Jeff Koons, Puppy, resting at the Bilbao Guggenheim after its purchase in 1997, and on tour at Rockefeller Plaza in 2000.
Richard Serra, Tilted Arc from 1981. The curving wall of raw steel, 120 feet long and 12 feet hig, intersected Federal Plaza in New York City, making it necessary for passerby to circumvent the piece when walking through; apparently it was enough of a hindrance to spur a 4-1 public hearing verdict demanding the artwork be removed by 1989.
Olafur Eliasson’s Waterfalls project for New York City (2008), sponsored by the Public Art Fund. Four man-made waterfalls were installed along the East River waterfront, delighting viewers but causing controversy due to environmental and fiscal concerns.
French duo Christo and Jeanne-Claude installed unfurling orange “gates” along 23 miles of footpaths in Central Park in February 2005.
Roxy Paine’s Conjoined stainless-steel tree sculptures, on view in Madison Square Park in 2007 before later decamping to the rooftop of The Met.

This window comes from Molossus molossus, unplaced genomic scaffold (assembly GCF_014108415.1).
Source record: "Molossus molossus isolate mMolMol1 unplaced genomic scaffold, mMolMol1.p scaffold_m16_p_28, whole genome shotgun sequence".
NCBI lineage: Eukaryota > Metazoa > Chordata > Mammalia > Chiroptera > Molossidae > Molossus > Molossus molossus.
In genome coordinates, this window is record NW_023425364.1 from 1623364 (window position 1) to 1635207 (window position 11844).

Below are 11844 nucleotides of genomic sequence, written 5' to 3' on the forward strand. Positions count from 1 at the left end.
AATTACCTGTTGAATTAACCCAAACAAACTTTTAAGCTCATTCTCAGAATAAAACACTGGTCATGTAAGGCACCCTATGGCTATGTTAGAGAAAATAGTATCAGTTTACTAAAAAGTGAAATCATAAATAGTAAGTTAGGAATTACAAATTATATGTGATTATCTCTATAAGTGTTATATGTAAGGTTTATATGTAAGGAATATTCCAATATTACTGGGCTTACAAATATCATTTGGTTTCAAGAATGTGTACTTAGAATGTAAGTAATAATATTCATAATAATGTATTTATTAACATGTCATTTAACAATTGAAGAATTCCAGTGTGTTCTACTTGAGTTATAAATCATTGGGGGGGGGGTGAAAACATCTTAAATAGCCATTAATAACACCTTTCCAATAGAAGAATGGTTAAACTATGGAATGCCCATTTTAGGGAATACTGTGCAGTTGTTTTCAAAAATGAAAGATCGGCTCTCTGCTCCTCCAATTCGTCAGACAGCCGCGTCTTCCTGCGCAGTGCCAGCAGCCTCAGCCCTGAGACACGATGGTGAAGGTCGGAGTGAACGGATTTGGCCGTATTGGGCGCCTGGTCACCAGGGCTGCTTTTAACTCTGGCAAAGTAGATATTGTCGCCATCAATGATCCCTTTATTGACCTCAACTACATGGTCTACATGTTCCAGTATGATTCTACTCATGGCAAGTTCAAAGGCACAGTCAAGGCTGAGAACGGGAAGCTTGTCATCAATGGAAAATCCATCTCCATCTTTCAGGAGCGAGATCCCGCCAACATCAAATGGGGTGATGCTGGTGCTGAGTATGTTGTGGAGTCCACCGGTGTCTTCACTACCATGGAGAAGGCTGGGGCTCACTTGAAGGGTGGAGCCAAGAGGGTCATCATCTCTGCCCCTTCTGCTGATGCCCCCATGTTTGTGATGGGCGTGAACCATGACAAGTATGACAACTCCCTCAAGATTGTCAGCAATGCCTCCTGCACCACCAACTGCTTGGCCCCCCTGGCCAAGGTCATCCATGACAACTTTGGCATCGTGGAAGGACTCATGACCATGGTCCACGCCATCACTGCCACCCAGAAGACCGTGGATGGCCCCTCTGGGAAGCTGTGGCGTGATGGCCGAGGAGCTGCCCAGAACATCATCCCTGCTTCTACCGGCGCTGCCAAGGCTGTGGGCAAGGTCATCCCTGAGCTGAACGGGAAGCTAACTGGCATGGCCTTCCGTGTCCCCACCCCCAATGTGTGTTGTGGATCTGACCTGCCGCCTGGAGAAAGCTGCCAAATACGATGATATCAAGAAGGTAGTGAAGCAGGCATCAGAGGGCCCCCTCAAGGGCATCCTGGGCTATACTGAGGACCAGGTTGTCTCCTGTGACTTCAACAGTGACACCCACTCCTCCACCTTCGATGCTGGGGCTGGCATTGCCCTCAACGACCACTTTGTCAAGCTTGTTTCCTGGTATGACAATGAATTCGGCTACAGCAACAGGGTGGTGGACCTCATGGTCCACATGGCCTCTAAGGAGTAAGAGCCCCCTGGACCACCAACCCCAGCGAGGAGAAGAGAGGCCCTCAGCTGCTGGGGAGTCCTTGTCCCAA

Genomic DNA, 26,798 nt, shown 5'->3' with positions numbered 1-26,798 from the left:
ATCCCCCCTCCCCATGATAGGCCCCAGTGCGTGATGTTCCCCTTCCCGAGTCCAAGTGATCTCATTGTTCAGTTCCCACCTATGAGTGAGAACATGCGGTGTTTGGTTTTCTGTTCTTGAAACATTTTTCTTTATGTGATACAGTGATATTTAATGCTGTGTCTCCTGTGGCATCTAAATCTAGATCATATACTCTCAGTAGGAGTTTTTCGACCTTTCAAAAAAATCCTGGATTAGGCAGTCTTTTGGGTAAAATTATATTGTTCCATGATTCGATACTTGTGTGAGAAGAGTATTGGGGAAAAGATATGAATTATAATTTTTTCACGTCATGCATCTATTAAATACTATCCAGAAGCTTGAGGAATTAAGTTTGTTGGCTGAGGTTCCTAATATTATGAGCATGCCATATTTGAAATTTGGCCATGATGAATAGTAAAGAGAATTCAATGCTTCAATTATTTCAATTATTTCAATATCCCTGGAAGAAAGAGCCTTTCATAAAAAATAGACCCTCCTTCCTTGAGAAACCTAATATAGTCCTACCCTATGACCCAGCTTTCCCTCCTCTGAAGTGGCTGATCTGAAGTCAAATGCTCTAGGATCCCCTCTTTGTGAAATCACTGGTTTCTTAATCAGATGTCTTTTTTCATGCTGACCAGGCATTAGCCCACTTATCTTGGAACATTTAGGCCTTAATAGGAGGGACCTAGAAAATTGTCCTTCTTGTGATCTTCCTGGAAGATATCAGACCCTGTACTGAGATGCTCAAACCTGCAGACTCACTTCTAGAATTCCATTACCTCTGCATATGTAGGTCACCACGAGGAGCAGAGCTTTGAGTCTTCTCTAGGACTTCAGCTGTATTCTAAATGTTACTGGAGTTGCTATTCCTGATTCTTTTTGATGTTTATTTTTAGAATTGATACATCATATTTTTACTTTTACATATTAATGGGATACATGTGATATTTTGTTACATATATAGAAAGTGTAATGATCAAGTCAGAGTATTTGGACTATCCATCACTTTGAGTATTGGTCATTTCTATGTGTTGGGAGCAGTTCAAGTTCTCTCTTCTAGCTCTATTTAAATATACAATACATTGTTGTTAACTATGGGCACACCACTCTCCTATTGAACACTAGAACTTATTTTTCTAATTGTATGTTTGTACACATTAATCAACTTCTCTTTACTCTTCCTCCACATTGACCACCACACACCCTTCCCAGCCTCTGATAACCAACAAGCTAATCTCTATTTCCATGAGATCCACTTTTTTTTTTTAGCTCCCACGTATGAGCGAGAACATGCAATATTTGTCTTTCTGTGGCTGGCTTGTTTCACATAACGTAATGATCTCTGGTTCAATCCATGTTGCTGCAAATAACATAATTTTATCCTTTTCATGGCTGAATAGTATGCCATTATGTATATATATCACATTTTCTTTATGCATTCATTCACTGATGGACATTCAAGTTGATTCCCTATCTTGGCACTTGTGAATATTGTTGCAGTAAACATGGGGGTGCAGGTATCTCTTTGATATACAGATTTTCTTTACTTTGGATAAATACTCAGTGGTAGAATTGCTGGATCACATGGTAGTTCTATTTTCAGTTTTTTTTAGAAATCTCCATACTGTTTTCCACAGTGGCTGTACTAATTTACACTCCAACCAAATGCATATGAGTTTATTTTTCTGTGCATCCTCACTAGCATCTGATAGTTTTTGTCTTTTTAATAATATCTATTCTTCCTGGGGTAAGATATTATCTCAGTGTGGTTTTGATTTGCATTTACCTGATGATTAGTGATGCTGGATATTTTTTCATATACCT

Takashi Murakami’s Reversed Double Helix, a solo exhibition on display in Rockefeller Plaza in October 2003.
Chicago is big on public art as well, carving an enormous exhibition plaza in Millennium Park, right on the waterfront next to The Art Institute. While not always entirely respectful of public art pieces, or highbrow for that matter, Chi-town’s got one artwork to put other public installations to shame.
Anish Kapoor’s Cloud Gate in Millennium Park, Chicago. Referred to by locals as “The Bean”, it weighs in at over 110 tons, and its dimensions measure 66 feet long by 33 feet high, and its seamless stainless-steel surface is the result of thousands of hours of polishing.
For more, check out New York’s Public Art Fund archive, and let us know what you think makes good public art in the comments.